Trinucleotide repeats that expand in human disease form hairpin structures in vitro

Cell. 1995 May 19;81(4):533-40. doi: 10.1016/0092-8674(95)90074-8.


We show that repeating units from all reported disease genes are capable of forming hairpins of common structure and threshold stability. The threshold stability is roughly -50 kcal per hairpin and is influenced by the flanking sequence of the gene. Hairpin stability has two components, sequence and length; only DNA of select sequences and the correct length can form hairpins of threshold energy. There is a correlation among the ability to form hairpins of threshold stability, the sequence selectivity of expansion, and the length dependence of expansion. Additionally, hairpin formation provides a potential structural basis for the constancy of the CCG region of the Huntington's disease gene in individuals and explains the stabilizing effects of AGG interruptions in FMR1 alleles.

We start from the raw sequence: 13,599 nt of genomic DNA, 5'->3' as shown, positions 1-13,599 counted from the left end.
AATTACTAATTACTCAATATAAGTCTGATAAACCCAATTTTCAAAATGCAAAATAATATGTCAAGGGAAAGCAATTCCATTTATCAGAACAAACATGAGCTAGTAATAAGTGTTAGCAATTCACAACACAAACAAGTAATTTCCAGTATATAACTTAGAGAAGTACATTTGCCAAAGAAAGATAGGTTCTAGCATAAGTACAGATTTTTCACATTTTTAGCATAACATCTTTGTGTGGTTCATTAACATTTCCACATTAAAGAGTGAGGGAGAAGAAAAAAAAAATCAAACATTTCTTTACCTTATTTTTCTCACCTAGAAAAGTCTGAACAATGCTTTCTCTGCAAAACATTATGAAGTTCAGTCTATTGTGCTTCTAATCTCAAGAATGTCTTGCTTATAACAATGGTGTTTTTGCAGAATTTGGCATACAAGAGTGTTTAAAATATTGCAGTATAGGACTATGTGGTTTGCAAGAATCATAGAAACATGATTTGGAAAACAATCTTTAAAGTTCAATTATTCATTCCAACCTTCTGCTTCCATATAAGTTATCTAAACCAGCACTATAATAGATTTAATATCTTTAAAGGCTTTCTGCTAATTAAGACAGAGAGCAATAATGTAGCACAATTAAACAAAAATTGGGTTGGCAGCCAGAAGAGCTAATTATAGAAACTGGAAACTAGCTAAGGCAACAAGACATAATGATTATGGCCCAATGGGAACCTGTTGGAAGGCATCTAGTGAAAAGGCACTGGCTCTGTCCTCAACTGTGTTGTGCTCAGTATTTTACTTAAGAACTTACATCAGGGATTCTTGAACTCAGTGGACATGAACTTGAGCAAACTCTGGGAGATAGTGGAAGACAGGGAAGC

Publication types

  • Research Support, Non-U.S. Gov't
  • Research Support, U.S. Gov't, Non-P.H.S.

MeSH terms

  • Base Sequence
  • Genetic Diseases, Inborn / genetics*
  • Humans
  • Molecular Sequence Data
  • Repetitive Sequences, Nucleic Acid*
  • Sequence Analysis